Blue Men, Blue Women.

There are a surprising number of reports of people with blue skin. A doctor might suspect cyanosis and think such a person was about to keel over from a coronary event or perhaps that this was a person who had ingested a great deal of colloidal silver which can turn the skin blue. An ethnologist might think this was a Tuareg, a north African people who wear blue-dyed clothing from birth and whose skins become blue — at least so long as they wear traditional clothing. But there are other cases of people who are permanently blue and they aren’t having a heart attack.

When Madison Cawein, a hematologist at the University of Kentucky, heard stories of blue people living up in the hills, his ears perked up. He suspected some kind of blood condition and, in 1960, began searching the Kentucky hills for blue people. And found them. “They were bluer’n hell,” said Cawein and he began tests to discover why.

Paul Karason of Kentucky who quit taking his medication for this photo.

Cawein came across an article in Blood, the journal of hematology, that described a similar condition among some Alaskan Indians and Inuit.  The authors, E.M.Scott and Dale Hoskins, discovered that the blue-skinned people were deficient in the enzyme diaphorase causing a condition known as methemoglobinemia. Scott hypothesized that this was due to genetic factors that were exacerbated by a lack of vitamin C. Injections of methyl blue, a substance that is non-toxic and excreted in the urine, would reverse the process. Sometimes daily doses of 400 mg. of vitamin C would do the same thing, depending on the nature of the particular condition.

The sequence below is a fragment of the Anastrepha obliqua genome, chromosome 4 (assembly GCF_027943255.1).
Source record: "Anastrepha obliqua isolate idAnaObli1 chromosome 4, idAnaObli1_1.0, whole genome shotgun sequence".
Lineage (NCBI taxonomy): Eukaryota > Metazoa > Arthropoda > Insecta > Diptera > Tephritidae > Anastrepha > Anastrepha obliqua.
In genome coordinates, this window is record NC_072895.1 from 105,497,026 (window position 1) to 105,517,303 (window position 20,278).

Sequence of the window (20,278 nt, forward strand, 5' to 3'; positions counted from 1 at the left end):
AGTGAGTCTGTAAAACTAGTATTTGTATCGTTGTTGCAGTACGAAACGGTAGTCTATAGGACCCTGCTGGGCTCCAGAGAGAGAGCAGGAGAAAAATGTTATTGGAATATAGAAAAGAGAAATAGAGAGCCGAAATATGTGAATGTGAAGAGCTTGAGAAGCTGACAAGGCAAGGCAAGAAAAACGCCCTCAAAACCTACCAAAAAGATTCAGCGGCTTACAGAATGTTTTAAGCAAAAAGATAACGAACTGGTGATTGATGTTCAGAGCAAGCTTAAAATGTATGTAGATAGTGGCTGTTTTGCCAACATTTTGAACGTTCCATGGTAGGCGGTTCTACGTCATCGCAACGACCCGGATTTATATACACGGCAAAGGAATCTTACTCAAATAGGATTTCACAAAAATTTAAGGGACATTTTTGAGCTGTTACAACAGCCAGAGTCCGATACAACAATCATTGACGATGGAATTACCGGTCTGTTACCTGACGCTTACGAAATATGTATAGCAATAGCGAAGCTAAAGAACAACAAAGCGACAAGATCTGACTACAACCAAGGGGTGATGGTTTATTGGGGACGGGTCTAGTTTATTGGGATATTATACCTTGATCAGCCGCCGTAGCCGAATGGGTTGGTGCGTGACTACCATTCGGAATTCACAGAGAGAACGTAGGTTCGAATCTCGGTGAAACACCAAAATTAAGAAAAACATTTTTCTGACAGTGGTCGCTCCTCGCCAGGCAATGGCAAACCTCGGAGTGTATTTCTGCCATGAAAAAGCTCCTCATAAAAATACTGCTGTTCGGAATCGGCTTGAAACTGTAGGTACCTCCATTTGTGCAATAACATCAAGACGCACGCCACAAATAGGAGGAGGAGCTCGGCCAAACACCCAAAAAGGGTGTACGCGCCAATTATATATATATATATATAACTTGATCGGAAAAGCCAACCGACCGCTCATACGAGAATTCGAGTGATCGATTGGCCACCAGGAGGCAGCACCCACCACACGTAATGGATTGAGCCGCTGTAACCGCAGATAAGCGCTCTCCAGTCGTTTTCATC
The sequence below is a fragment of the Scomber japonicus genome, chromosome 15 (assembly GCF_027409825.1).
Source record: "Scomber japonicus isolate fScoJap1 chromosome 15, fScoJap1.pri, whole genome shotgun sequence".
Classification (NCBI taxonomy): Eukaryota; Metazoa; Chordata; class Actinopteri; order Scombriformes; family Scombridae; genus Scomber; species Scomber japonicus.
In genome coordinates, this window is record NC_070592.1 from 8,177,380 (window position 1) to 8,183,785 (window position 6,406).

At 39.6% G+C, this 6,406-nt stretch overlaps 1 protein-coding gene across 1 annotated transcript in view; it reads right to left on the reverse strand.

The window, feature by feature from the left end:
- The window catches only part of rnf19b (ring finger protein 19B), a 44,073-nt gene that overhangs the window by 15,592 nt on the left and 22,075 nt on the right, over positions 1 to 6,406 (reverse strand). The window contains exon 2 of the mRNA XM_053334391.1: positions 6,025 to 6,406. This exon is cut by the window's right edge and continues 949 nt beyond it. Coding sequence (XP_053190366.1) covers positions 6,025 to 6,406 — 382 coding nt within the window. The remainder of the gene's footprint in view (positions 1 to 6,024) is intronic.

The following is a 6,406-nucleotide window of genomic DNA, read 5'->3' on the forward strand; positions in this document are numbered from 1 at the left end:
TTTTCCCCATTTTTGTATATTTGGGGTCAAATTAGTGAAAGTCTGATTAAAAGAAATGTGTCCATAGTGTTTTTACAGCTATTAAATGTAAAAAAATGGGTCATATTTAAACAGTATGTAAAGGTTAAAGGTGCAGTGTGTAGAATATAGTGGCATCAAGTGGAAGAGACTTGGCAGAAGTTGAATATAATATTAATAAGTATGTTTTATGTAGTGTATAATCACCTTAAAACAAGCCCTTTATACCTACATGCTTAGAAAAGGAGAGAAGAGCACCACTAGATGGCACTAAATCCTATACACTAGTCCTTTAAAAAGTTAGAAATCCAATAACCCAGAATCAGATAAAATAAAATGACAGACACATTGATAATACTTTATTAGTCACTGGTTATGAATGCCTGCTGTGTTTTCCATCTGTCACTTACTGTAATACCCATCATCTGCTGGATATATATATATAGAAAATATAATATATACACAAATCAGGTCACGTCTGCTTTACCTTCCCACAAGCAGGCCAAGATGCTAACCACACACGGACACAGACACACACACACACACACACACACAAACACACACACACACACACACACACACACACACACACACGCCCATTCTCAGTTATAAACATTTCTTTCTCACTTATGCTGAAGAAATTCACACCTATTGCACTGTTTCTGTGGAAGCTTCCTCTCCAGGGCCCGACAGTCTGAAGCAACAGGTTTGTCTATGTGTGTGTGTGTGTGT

Cawein tested the blue people he found and, sure enough, they had low levels of diaphorase. He began injecting people with methyl blue and their skins turned pink almost immediately. Daily oral dosage would keep it that way. Some people were able to reverse the blue process with vitamin C which, effectively, repairs the hemoglobin damaged by lack of diaphorase.

The Kentucky blue people could all trace their ancestry back to a French settler named Martin Fugate. Martin had a recessive “blue gene” and, remarkably, married a young woman named Elizabeth Smith who also carried the gene. Their descendants all carried the same propensity for blue skin. It isn’t that two recessives lead to a dominant; it isn’t that simple. Having a single recessive gene can lead to a certain degree of blueness or not. There is a gradation in genetic effects that cannot always be predicted.

Blue people have been reported in other places than Kentucky and Alaska. In the 1930s a Doctor Deeny treated two Dublin brothers with vitamin C to reverse their blue tint. It may be worth noting that Elizabeth Smith was of Irish ancestry.

So the blue people can be cured. This is good news for them since, if there is too much blueness, too high a gradation of the gene, then serious medical problems may result. The blue people have brown blood which does not transport oxygen very well. And most of them felt a certain stigma. Mountain people are used to outsider mockery — think Jay Leno as Doofus with those stupid false teeth giggling about hillbilly incest and you understand why these folks are sensitive to genetic issues. John Stacy recalls that his father-in-law was blue. “All them old fellers way back then was blue.”

The only thing Stacy can’t or won’t remember is that his wife Luna was blue.When asked about it, he shakes his head and stares steadfastly ahead. It would be hard to doubt this gracious man except that you can’t find another person who knew Luna who doesn’t remember her as being blue.

 Notes:
The Blue People of Troublesome Creek” by Cathy Trost, reprinted from Science 82, available in a number of places on the Net.
This version of the Trost article includes some other abstracted articles that I drew on for this post.
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One comment on “Blue Men, Blue Women.

  1. V.E.G. says:

    Paul Karason
    May his memory be eternal!

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